Welcome to the new age...
A slender girl stood on the deck of a Braavosi ship, its gentle rocking at odds with the violence of what boiled inside of her. She was cloaked in the damp of the predawn mists and though her grey eyes appeared to pierce the gloom of the hour before sunrise, what occupied her mind was nothing which could be spied upon the dark and distant shore. Her cool fingers wrapped delicately over the railing as she listened to the lapping of the black waters against the wooden hull below her feet. She was perfectly silent and perfectly still, but she was not lulled.
And she was not at peace.
The vessel, a trading galleas with the elegant name of Titan's Daughter, had been her home for a seemingly immeasurable stretch of days and nights; days filled with a particular type of dancing (the type which required Valyrian steel in her hand and could be good sport but could just as easily be deadly); days of shouldering some of the work commonly done by men who made up a ship's crew (when she grew too bored or too consumed by her own troubled thoughts to remain inert, lest she go mad); days spent trading bawdy insults in three languages with the men who surrounded her (and, early on, trading blows when the men grew too bold for her liking. The crew had learned rather quickly what they could and could not say to Arya Stark). The days could be tiring, or fruitful, or frustrating, or monotonous in turn. The girl could no longer recall how many days it had been since she had spent time staring at anything other than a vast expanse of rolling, green water, with nothing but sea and sky to answer her gaze.
But if the days were often a trial, then the nights were always an affliction; an homage to suffering and misery and torment; a tribute to pain.
For her nights were filled with dreams of wolves she had abandoned and solemn fathers admonishing her to come home when she had no home (when she felt herself to be an exile who belonged nowhere). Her dreams were plagued by a silver king she had never met yet somehow knew, and by a dark knight she had once known but who was now a stranger (and whose sincere blue eyes and smiling face made her think only of abandonment and rejection). She was caught between fiery dragon's breath and icy crypts; she cried out for those lost to her, begging their forgiveness; begging for their return. Her nights were blessed and cursed with dreams of a voice whispering to her in Lorathi (by all the gods, I am yours), and a particular set of piercing, bronze eyes (bronze eyes that made her chest ache to gaze upon, the pain of it often waking her from deep sleep with a start). Bleeding one into the next without respite, hers were agonizing, endless nights.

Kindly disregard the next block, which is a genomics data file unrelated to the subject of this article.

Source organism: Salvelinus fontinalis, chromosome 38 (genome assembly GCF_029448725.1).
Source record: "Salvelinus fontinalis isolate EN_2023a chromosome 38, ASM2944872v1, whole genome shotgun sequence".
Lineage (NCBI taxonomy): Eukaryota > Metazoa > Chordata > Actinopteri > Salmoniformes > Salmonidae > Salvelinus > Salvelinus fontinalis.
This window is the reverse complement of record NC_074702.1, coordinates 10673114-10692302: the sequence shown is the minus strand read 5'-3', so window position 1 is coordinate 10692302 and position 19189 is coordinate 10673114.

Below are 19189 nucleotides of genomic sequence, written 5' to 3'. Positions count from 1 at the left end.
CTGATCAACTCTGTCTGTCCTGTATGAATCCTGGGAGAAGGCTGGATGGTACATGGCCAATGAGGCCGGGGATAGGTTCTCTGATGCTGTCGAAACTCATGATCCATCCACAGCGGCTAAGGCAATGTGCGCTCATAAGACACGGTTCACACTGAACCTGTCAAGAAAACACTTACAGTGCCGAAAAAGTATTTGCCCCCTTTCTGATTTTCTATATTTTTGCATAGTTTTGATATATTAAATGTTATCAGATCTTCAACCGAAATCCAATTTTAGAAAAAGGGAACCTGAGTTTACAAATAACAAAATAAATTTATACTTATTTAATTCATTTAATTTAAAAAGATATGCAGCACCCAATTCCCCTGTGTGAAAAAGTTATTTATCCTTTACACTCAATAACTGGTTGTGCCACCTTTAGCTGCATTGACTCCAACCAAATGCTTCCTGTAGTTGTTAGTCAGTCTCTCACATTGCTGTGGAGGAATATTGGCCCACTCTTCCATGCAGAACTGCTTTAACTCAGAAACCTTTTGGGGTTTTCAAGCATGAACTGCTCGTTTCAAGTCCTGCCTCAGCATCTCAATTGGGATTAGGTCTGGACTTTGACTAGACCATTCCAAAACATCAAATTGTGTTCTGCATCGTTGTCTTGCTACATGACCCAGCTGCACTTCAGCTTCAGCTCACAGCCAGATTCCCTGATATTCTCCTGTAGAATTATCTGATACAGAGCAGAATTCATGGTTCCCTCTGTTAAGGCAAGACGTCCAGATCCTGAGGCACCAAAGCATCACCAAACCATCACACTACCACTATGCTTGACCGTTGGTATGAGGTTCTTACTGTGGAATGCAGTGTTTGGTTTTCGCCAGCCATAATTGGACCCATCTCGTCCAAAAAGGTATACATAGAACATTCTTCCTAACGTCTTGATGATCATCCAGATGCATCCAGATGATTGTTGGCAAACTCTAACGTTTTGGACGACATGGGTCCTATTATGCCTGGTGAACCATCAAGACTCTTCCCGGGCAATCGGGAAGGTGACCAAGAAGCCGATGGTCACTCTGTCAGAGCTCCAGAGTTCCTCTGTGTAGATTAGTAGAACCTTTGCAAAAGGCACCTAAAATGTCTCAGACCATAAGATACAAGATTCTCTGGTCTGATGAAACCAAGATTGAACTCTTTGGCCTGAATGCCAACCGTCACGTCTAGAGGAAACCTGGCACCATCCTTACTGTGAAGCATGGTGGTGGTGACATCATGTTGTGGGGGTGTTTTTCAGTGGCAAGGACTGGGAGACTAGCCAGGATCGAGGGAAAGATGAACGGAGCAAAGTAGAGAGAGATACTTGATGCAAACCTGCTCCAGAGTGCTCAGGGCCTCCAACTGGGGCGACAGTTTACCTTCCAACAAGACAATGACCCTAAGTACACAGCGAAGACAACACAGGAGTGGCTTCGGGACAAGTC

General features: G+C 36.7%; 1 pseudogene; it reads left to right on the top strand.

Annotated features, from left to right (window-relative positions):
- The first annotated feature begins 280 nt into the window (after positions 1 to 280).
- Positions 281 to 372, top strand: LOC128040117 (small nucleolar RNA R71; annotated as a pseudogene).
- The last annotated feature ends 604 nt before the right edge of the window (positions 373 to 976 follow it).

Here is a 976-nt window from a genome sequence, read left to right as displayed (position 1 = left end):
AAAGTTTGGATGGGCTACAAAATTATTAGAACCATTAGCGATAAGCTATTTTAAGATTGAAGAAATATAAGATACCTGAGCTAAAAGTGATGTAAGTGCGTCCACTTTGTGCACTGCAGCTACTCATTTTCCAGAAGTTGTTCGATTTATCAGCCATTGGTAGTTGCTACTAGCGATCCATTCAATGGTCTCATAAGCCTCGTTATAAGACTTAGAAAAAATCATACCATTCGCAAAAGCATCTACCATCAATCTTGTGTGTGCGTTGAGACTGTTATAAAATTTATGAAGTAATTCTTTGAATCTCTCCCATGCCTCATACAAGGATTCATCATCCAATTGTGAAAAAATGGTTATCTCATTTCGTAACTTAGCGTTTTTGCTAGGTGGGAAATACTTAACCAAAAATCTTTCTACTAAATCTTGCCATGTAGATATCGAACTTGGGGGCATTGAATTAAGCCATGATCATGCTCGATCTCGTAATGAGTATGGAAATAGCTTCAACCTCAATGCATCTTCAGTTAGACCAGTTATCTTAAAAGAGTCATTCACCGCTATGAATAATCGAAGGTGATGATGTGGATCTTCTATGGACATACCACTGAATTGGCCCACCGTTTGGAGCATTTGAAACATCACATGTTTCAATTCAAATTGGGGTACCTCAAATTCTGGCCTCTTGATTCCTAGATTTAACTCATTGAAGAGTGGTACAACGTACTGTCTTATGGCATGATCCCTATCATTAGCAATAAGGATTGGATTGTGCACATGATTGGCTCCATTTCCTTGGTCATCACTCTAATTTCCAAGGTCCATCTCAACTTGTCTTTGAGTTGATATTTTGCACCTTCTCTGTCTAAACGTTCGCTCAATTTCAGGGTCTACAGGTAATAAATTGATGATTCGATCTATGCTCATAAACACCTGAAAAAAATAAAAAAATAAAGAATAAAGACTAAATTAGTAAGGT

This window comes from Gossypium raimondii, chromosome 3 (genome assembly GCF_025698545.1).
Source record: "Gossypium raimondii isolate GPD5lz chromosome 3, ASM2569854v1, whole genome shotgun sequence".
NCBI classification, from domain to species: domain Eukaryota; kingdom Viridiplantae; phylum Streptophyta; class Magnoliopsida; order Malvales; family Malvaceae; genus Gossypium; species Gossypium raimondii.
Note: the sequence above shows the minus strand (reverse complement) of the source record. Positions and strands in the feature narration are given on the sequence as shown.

Nights filled with silent tears scrubbed away roughly with small, tight fists.
Nights filled with quiet vows to avenge those who had been taken from her.
Nights filled with choking down grief and hate, storing them up and saving them for later.
Nights spent pacing the decks of Titan's Daughter when she could no longer stand to keep to her bed, snarling into the darkness as stinging winds and roiling seas coarsened her hair with salt.
Days were for sparring and plotting; working and improving and tiring oneself to the point that thought and contemplation finally failed. Days were for distraction. Nights, though... Nights were for mourning. Nights were for whispering names and calling it prayer. Nights were for malice and resolve.
And nights were for regret.
Regret for leaving Nymeria in the wilderness with stern words and some precisely aimed rocks.